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Another National Arts Club Trustee May Have Discount Rent

By Amy Zimmer | February 1, 2011 10:11pm | Updated on February 2, 2011 6:23am
Bobby Abid, left, with National Arts Club president O. Aldon James, at a club dinner on Nov. 11, 2008.
Bobby Abid, left, with National Arts Club president O. Aldon James, at a club dinner on Nov. 11, 2008.
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By Amy Zimmer

DNAinfo News Editor

MANHATTAN — His name is listed as one of the National Arts Club’s 21 board members on its most recent tax filing, but few other board members know who he is or have seen him at many of their meetings.

Robert, or "Bobby," Abid, the mystery man on the club’s board, joined the other governors nearly two years ago, shortly after he received one of the highly-coveted rentals in the club’s historic building at 15 Gramercy Park South, according to sources.

Though the tax document lists six other trustees or relatives with apartments in the club, it makes no mention of Abid’s digs.

Yet, sources told DNAinfo that Abid has a studio apartment there, for which he purportedly pays $1,600 a month. They also said he only paid $1,200 a month for November and December.

That rate would appear way below market value for this elite enclave: a studio nearby at 21 Gramercy Park South was rented in October for $2,150 a month, according to StreetEasy.com.

So who is Bobby Abid?

According to Abid’s website, he was a former Mr. India New York winner and worked for five years as a video jockey on New York-based cable channel ITV (International Television). The New Jersey-reared actor moved to New York City in 2002 and has appeared in several stage and film productions, including "Sex and the City" and "All My Children," his website stated.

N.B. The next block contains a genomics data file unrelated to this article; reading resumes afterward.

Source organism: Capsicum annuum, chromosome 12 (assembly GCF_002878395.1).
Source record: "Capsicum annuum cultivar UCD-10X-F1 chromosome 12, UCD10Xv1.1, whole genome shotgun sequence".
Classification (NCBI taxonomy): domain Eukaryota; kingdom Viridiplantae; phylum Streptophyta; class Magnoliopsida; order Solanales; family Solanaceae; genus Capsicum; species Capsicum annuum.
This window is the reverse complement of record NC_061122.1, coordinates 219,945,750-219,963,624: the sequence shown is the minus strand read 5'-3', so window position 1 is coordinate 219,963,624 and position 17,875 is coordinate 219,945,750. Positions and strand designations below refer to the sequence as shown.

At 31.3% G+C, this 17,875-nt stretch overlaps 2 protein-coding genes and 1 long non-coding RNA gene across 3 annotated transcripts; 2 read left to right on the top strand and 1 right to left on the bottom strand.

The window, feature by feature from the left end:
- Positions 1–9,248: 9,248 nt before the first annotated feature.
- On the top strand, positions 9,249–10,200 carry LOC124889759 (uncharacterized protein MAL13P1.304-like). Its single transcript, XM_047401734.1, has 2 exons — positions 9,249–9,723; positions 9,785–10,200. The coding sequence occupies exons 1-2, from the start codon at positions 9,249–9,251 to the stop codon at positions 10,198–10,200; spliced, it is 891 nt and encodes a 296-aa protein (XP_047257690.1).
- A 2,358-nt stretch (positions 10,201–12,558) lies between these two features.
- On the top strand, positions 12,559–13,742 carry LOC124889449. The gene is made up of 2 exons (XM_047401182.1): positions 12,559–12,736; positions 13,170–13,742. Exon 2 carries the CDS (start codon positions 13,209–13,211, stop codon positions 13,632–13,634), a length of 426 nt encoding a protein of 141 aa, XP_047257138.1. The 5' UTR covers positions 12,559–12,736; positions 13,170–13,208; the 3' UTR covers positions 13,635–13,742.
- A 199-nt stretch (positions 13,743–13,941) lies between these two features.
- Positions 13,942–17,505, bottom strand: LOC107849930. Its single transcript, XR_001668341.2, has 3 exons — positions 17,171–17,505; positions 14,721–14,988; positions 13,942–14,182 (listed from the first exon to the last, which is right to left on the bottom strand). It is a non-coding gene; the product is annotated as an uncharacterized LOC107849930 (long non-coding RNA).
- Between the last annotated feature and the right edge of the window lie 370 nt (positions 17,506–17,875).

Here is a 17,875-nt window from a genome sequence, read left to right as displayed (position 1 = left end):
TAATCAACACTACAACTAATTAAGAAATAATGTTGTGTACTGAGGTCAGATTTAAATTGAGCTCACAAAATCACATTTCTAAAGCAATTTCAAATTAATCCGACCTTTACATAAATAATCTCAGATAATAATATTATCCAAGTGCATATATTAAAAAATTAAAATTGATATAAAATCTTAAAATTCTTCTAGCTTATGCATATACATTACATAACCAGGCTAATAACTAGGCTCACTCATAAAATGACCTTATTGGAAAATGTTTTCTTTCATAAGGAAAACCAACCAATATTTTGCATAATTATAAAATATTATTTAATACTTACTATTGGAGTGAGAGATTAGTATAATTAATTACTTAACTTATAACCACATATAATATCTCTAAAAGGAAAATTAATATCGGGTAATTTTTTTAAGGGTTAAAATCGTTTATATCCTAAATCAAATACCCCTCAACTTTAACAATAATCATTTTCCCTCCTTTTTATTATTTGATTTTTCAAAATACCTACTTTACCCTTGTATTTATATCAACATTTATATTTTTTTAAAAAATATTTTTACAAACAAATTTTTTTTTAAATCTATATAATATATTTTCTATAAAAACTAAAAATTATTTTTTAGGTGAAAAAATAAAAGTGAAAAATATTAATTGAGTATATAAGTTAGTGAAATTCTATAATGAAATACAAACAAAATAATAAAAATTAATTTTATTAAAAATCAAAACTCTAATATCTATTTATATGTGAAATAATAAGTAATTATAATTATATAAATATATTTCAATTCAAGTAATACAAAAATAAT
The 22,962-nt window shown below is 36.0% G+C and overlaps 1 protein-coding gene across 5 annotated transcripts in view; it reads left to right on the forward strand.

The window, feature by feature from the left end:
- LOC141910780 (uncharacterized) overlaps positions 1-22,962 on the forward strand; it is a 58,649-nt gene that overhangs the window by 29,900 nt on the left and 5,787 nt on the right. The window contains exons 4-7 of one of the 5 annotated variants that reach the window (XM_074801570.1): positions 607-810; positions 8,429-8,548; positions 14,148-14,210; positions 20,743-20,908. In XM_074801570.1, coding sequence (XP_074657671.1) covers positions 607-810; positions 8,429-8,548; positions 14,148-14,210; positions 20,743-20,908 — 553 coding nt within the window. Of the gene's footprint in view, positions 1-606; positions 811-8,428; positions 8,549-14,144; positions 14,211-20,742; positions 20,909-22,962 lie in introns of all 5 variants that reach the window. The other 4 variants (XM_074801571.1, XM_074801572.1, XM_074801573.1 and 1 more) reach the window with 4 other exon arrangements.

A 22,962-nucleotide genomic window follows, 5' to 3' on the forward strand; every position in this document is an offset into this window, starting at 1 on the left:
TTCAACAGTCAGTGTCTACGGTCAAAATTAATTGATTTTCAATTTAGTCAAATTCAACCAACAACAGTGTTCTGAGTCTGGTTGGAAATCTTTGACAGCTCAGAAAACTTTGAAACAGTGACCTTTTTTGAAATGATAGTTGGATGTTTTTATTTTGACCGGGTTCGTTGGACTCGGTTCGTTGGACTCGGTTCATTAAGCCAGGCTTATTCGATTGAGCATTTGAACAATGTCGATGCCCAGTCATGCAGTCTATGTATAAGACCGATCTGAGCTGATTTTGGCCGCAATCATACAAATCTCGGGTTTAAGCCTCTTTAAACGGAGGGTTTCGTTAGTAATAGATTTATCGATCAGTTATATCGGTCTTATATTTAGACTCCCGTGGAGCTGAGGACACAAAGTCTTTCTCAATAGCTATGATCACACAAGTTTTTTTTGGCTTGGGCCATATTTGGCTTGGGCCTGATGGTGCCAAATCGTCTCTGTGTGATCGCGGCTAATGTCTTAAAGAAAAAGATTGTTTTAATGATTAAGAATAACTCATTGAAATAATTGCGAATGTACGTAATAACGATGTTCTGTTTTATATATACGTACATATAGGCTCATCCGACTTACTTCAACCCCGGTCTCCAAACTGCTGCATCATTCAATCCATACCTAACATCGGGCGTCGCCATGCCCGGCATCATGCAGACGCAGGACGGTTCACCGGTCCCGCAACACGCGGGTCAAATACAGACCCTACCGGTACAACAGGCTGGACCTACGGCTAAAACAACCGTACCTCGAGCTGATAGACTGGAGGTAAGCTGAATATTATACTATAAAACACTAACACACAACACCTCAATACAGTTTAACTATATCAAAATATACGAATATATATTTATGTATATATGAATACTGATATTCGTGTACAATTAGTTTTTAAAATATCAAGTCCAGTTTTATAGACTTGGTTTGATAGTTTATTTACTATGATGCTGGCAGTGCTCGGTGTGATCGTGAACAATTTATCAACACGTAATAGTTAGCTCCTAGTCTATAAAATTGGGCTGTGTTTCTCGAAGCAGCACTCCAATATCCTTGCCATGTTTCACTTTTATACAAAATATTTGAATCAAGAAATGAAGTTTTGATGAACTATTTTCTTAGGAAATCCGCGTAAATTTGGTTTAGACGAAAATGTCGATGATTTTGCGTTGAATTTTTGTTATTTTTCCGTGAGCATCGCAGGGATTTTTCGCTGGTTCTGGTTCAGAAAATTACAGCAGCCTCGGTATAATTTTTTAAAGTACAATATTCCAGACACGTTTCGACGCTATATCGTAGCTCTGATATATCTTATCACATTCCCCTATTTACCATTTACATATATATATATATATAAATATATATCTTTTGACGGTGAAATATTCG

In 2004, the Off-Off Broadway production of "Forbidden Fruit," a  story of love between two men, featured Abid in a role requiring full-frontal nudity, which garnered some interest in the blogosphere.

Abid’s website also featured the following blurb for one of his show's reviews: "Abid's talent and good looks are a perfect combination for any audience," says the National Arts Club.

One board member, speaking on the condition of anonymity, saw Abid at only one other meeting prior to Friday’s clampdown.

When asked about Abid, this board member offered, "He’s a pharmacist and before that he was a foreign actor."

The president of the club’s board, O. Aldon James, is said to introduce Abid to people as "my pharmacist," according to sources.

Abid did not respond to DNAinfo for comment, nor did James.

DNAinfo could not find a Robert or Bobby Abid listed as a licensed pharmacist under New York state’s Office of Professions or New Jersey’s Division of Consumer Affairs.

Ex-club member Steve Miller recalled the frustration of not knowing who the board members were, how they were elected or what they did. Because the National Arts Club is a nonprofit, tax-exempt entity, Miller thought it should be run with more transparency and oversight and that members should have received more timely and accurate information.

Miller, a museum director who left the club more than seven years ago, was part of a now-defunct group called Concerned Artists and Members of the National Arts Club. The group tried to pry open some of the institution’s inner-workings by, for instance, trying to get board meeting minutes.They were unsuccessful.

It also took them a few years to get the club’s membership rolls, which had been posted by the front door until Aldon James took over in 1985.

"In my opinion the only way for change to take place is for Aldon and John to leave and the trustees presumably won’t (or can’t) do that," Miller said in an email. "When I was a member, it was assumed that the silence of people was because they had apartments there or enjoyed other favors or were intimidated."